Immunoreactivity of organic mimeotopes of the E2 component of pyruvate dehydrogenase: Connecting xenobiotics with primary biliary cirrhosis

S. A. Long, C. Quan, Judith A Van de Water, M. H. Nantz, M. J. Kurth, D. Barsky, M. E. Colvin, Kit Lam, R. L. Coppel, A. Ansari, M. Eric Gershwin

Research output: Contribution to journalArticlepeer-review

143 Scopus citations

Abstract

In primary biliary cirrhosis (PBC), the major autoepitope recognized by both T and B cells is the inner lipoyl domain of the E2 component of pyruvate dehydrogenase. To address the hypothesis that PBC is induced by xenobiotic exposure, we took advantage of ab initio quantum chemistry and synthesized the inner lipoyl domain of E2 component of pyruvate dehydrogenase, replacing the lipoic acid moiety with synthetic structures designed to mimic a xenobiotically modified lipoyl hapten, and we quantitated the reactivity of these structures with sera from PBC patients. Interestingly, antimitochondrial Abs from all seropositive patients with PBC, but no controls, reacted against 3 of the 18 organic modified autoepitopes significantly better than to the native domain. By structural analysis, the features that correlated with autoantibody binding included synthetic domain peptides with a halide or methyl halide in the meta or para position containing no strong hydrogen bond accepting groups on the phenyl ring of the lysine substituents, and synthetic domain peptides with a relatively low rotation barrier about the linkage bond. Many chemicals including pharmaceuticals and household detergents have the potential to form such halogenated derivatives as metabolites. These data reflect the first time that an organic compound has been shown to serve as a mimeotope for an autoantigen and further provide evidence for a potential mechanism by which environmental organic compounds may cause PBC.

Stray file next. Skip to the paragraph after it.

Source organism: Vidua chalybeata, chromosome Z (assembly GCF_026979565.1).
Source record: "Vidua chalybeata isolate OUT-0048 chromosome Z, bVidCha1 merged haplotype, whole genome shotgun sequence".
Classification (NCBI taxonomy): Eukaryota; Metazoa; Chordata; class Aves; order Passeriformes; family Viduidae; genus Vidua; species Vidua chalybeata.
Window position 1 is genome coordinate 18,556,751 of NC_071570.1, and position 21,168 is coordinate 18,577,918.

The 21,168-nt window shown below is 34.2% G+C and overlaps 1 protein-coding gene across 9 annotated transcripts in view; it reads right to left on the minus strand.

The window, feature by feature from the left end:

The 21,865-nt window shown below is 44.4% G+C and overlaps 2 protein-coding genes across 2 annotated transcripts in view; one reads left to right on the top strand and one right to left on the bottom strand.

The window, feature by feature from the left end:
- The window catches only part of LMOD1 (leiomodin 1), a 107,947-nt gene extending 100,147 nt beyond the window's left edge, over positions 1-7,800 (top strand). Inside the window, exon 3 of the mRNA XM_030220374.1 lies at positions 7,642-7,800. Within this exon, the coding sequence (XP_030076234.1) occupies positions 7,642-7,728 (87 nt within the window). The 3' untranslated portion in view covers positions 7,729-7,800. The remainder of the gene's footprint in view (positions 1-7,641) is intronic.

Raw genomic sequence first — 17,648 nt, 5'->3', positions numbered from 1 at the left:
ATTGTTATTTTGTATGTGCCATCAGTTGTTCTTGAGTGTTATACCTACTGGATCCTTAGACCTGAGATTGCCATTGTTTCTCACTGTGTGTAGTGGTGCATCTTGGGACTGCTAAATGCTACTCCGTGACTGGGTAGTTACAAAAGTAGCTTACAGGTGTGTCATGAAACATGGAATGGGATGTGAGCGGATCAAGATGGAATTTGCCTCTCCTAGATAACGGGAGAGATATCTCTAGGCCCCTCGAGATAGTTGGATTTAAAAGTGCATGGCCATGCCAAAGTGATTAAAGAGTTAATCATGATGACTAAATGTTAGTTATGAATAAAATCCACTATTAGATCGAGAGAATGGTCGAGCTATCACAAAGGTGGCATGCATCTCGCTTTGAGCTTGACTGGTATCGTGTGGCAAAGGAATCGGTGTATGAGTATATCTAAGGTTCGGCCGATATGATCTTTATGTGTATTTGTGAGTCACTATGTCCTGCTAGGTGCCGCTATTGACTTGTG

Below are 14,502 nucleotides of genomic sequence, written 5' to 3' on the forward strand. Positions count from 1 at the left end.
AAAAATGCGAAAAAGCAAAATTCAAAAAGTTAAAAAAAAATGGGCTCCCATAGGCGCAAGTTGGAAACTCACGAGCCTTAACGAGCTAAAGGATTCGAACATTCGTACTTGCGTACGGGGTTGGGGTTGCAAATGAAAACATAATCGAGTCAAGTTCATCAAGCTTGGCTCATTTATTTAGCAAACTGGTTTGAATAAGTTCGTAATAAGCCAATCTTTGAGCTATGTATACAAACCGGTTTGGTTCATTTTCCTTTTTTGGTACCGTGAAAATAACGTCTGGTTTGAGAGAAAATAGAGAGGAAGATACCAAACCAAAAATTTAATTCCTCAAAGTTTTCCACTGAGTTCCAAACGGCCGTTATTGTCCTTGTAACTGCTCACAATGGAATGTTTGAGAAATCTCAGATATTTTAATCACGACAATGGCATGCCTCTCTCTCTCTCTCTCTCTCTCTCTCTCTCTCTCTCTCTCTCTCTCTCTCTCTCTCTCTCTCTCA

Original languageEnglish (US)
Pages (from-to)2956-2963
Number of pages8
JournalJournal of Immunology
Volume167
Issue number5
StatePublished - Sep 1 2001

ASJC Scopus subject areas

  • Immunology

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